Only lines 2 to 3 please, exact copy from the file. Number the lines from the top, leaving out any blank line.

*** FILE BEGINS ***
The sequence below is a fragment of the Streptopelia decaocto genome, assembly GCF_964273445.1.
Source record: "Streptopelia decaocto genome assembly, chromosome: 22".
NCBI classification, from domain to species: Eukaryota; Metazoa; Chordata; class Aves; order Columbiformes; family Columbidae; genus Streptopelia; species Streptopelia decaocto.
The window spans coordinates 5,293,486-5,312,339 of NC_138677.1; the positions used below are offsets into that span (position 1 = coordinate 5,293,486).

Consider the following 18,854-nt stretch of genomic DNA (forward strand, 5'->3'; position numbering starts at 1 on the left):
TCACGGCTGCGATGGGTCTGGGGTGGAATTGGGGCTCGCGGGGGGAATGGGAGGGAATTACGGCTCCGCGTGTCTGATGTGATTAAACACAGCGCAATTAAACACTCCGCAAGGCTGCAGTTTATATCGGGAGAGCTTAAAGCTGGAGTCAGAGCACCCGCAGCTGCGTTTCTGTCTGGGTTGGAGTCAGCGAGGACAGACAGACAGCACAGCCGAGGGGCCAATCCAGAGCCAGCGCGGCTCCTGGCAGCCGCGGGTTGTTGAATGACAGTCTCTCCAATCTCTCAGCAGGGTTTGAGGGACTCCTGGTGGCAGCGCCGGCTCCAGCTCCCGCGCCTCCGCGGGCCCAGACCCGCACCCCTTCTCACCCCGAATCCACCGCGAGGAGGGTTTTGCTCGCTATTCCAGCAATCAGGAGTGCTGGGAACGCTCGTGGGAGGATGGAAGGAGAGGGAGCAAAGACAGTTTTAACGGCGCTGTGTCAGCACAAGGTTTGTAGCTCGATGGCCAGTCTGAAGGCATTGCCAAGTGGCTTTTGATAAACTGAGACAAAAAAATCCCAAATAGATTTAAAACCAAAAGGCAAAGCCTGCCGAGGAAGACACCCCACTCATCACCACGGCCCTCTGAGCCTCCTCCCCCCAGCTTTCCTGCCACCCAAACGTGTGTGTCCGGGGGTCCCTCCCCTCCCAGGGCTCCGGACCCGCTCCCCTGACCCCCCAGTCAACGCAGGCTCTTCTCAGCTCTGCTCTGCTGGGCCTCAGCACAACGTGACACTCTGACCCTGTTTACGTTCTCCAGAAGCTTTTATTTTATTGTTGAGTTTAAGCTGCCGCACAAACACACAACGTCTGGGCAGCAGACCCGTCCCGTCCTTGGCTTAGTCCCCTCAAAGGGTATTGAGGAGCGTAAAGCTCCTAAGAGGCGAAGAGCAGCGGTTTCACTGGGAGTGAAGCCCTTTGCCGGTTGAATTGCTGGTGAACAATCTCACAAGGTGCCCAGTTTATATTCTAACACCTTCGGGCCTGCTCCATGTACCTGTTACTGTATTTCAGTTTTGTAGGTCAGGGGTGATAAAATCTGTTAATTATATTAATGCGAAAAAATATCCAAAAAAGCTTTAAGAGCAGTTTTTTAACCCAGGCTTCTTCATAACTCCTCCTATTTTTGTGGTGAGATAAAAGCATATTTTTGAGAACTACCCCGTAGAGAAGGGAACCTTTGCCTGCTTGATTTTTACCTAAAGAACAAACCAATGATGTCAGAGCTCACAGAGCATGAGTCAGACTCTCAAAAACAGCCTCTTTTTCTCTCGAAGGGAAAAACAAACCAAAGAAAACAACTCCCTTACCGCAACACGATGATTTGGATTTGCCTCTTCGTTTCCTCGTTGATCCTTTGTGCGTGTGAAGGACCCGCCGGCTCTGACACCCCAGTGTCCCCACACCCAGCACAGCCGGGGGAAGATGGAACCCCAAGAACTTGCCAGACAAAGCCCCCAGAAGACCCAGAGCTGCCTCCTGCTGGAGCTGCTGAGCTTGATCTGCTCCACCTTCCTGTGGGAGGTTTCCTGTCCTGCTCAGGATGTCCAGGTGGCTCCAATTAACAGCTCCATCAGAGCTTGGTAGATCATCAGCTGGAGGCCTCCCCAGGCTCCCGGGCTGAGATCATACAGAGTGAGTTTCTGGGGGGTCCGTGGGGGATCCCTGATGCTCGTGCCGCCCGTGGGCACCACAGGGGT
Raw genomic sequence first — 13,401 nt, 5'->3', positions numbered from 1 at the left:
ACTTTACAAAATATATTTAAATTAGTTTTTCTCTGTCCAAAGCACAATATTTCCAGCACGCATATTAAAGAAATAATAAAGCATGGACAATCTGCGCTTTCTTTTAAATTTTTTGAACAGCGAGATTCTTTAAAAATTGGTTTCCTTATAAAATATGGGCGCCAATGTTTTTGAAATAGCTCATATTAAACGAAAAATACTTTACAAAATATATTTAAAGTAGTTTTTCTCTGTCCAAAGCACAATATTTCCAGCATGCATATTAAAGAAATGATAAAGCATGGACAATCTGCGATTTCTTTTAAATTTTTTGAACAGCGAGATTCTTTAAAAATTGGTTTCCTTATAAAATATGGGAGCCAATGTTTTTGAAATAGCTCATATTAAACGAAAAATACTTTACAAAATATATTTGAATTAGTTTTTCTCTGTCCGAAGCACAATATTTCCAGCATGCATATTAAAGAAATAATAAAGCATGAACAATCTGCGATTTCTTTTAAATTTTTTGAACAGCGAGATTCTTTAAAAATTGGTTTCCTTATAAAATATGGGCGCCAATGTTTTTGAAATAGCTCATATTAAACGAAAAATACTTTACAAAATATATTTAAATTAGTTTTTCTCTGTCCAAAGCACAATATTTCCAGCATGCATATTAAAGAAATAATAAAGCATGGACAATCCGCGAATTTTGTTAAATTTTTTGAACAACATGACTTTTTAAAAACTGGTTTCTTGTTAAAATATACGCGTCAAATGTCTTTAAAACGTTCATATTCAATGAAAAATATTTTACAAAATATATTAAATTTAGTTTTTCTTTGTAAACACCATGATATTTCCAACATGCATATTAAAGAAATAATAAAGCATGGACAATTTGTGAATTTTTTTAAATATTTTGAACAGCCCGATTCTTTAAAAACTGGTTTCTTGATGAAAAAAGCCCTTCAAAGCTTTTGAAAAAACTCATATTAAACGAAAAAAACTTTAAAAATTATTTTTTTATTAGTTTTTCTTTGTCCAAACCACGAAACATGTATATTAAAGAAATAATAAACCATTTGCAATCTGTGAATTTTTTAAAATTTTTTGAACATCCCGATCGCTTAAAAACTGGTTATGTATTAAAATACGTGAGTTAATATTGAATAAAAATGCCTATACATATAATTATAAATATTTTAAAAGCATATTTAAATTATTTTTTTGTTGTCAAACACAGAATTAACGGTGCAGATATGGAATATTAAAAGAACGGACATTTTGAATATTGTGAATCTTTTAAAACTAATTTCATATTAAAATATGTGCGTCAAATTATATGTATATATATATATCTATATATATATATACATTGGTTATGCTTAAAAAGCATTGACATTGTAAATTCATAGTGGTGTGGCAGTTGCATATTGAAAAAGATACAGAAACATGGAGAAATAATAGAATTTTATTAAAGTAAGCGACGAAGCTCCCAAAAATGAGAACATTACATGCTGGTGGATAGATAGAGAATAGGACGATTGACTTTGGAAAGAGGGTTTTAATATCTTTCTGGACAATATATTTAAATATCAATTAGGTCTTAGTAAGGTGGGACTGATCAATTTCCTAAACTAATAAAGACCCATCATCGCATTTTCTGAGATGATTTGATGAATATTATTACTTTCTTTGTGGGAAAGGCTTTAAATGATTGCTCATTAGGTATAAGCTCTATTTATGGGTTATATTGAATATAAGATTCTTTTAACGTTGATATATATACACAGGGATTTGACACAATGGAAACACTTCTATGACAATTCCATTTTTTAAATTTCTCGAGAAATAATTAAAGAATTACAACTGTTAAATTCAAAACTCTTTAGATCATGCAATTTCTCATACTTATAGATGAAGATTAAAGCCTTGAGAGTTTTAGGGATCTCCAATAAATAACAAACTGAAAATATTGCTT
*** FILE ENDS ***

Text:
Source record: "Streptopelia decaocto genome assembly, chromosome: 22".
NCBI classification, from domain to species: Eukaryota; Metazoa; Chordata; class Aves; order Columbiformes; family Columbidae; genus Streptopelia; species Streptopelia decaocto.